comparing the present performance of a firm with the performance of the same firm over the last few years, an assessment can be made about the trend in progress of the firm, about the direction of progress of the firm. Time series analysis helps to the firm to assess whether the firm is approaching the long-term goals or not. The Time series analysis looks for (1) important trends in financial performance (2) shift in trend over the years (3) significant deviation if any from the other set of data. 3] Combined analysis: If the cross section & time analysis, both are combined together to study the behavior & pattern of ratio, then meaningful & comprehensive evaluation of the performance of the firm can definitely be made. A trend of ratio of a firm compared with the trend of the ratio of the standard firm can give good results. For example, the ratio of operating expenses to net sales for firm may be higher than the industry average however, over the years it has been declining for the firm, whereas the industry average has not shown any significant changes. The combined analysis as depicted in the above diagram, which clearly shows that the ratio of the firm is above the industry average, but it is decreasing over the years & is approaching the industry average. 37 PRE-REQUISITIES TO RATIO ANALYSIS In order to use the ratio analysis as device to make purposeful conclusions, there are certain pre-requisites, which must be taken care of. It may be noted that these prerequisites are not conditions for calculations for meaningful conclusions. The accounting figures are inactive in them & can be used for any ratio but meaningful & correct interpretation & conclusion can be arrived at only if the following points are well considered. 1) The dates of different financial statements from where data is taken must be same. 2) If possible, only audited financial statements should be considered, otherwise there must be sufficient evidence that the data is correct. 3) Accounting policies followed by different firms must be same in case of cross section analysis otherwise the results of the ratio analysis would be distorted. 4) One ratio may not throw light on any performance of the firm. Therefore, a group of ratios must be preferred. This will be conductive to counter checks.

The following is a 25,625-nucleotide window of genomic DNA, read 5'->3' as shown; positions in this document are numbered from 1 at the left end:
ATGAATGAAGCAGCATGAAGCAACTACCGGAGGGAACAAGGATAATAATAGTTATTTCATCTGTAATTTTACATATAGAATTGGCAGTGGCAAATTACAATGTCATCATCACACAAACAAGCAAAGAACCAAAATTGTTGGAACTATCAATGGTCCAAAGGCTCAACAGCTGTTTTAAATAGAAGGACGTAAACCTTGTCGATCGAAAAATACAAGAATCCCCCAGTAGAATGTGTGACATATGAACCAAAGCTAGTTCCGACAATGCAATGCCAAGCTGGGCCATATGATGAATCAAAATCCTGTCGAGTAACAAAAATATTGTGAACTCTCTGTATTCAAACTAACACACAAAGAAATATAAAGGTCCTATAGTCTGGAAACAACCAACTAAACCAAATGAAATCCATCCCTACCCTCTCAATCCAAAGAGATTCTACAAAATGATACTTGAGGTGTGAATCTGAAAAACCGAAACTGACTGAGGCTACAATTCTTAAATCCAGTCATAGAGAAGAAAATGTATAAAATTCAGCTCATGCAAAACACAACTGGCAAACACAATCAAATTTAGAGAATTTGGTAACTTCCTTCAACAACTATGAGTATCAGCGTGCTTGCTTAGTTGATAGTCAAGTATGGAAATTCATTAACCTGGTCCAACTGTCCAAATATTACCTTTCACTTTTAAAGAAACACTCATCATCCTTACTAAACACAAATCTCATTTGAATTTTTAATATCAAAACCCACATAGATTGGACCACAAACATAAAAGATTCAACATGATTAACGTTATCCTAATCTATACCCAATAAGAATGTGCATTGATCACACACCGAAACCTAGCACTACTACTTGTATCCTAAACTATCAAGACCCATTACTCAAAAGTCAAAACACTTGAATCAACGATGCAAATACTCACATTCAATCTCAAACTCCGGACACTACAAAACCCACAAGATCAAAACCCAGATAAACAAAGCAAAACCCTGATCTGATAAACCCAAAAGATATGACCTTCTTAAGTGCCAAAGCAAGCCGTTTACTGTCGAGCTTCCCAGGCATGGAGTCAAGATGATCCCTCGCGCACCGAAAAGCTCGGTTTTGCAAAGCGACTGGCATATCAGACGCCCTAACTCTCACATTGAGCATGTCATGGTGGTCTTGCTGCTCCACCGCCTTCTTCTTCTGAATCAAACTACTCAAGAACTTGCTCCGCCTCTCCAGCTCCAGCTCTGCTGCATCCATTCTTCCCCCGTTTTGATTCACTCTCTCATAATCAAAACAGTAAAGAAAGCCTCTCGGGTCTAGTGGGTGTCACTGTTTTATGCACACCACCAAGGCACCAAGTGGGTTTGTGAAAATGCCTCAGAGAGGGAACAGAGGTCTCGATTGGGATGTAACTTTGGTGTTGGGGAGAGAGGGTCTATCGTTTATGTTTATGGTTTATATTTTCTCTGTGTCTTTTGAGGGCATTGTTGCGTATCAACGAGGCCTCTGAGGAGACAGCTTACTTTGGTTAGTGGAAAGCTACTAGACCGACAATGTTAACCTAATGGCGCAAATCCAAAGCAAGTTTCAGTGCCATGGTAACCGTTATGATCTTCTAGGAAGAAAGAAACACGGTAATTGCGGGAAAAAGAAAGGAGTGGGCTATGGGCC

5) Last but not least, the analyst must find out that the two figures being used to calculate a ratio must be related to each other, otherwise there is no purpose of calculating a ratio CLASSIFICATION OF RATIO